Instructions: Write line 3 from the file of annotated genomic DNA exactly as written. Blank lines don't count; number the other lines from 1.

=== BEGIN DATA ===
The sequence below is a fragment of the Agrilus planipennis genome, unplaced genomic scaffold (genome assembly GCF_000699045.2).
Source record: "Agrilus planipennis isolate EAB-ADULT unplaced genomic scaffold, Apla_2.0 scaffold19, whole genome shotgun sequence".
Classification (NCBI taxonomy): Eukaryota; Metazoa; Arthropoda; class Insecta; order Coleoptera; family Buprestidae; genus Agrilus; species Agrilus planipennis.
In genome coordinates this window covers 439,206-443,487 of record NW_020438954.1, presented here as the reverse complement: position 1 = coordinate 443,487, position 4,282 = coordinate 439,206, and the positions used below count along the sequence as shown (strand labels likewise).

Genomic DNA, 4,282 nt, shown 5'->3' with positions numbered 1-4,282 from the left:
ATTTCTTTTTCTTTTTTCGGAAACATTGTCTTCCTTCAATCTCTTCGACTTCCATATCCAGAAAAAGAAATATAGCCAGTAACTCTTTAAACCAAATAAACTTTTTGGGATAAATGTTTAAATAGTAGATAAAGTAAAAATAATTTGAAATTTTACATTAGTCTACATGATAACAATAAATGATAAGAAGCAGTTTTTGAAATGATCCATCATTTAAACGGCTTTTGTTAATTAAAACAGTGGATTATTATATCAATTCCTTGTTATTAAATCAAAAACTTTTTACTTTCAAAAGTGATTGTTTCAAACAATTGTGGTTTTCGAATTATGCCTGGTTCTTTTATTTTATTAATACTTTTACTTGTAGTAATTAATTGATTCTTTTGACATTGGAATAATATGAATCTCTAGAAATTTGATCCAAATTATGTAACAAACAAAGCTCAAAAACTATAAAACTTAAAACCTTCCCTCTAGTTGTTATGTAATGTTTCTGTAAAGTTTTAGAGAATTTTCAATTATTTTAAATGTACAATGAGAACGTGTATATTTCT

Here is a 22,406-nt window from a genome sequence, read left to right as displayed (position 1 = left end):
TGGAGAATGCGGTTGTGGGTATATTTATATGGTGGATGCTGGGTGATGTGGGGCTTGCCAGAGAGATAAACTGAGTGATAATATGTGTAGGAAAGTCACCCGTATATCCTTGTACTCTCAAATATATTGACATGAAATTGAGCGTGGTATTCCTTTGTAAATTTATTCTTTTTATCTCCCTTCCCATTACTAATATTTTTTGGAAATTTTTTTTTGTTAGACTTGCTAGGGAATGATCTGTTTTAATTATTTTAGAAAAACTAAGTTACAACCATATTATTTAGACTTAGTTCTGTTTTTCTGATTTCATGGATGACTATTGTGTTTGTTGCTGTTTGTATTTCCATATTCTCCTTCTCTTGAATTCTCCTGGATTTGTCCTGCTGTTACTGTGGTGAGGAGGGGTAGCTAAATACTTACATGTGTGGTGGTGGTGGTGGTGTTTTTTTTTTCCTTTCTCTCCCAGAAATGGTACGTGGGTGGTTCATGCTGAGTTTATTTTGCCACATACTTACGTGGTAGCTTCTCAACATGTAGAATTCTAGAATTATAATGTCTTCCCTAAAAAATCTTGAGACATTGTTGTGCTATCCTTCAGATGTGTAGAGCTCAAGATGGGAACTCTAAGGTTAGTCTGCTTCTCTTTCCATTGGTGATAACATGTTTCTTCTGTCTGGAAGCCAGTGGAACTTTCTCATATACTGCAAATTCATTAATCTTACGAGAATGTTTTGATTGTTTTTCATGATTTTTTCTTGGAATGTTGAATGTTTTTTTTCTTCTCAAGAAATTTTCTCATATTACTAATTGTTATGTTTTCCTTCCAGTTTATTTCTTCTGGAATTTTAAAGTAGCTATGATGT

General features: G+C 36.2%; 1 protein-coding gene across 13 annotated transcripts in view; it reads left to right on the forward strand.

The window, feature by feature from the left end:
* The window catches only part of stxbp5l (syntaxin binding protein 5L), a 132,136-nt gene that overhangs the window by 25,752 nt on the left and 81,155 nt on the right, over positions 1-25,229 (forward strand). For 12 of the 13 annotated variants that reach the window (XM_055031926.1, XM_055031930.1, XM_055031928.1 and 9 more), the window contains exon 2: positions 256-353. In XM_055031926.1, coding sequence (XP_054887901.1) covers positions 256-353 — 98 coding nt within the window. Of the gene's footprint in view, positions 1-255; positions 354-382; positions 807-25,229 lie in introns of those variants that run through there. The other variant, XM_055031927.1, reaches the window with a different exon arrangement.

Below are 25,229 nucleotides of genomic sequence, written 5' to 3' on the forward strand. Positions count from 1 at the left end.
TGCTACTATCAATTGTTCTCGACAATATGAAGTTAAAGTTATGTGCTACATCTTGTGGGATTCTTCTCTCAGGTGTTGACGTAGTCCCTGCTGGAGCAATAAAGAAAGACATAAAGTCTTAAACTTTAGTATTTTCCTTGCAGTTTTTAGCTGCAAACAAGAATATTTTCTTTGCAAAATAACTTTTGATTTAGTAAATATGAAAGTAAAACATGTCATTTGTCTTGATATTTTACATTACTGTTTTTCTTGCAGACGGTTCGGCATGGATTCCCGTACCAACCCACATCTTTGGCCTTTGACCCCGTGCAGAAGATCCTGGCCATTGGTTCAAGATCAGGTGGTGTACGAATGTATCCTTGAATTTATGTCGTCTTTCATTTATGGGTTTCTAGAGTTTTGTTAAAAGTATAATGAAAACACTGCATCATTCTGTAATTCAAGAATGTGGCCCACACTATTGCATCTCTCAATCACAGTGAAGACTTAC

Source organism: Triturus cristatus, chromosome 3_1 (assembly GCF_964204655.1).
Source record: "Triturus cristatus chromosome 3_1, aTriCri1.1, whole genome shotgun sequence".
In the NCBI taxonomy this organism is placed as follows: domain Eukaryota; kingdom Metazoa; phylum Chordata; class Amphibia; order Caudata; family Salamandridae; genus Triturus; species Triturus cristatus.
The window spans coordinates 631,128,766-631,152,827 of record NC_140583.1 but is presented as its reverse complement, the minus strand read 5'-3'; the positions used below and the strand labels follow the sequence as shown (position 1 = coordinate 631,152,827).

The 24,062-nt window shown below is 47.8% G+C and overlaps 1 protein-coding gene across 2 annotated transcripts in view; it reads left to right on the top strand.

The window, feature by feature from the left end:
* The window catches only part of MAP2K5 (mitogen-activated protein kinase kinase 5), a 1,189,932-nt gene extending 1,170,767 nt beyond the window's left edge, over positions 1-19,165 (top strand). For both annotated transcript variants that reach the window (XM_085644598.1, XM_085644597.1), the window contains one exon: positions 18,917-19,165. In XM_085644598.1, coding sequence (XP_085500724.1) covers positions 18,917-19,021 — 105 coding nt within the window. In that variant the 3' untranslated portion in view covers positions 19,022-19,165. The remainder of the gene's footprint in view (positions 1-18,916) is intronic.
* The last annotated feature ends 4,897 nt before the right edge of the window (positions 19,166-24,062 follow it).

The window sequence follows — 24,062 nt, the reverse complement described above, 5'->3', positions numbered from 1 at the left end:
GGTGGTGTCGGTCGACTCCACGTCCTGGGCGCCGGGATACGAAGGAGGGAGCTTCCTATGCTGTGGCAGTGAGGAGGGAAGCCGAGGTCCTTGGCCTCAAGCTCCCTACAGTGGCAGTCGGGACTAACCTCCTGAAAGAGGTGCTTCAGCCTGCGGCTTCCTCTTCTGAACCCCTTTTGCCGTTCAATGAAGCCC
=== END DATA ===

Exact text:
Classification (NCBI taxonomy): Eukaryota; Metazoa; Arthropoda; class Insecta; order Coleoptera; family Buprestidae; genus Agrilus; species Agrilus planipennis.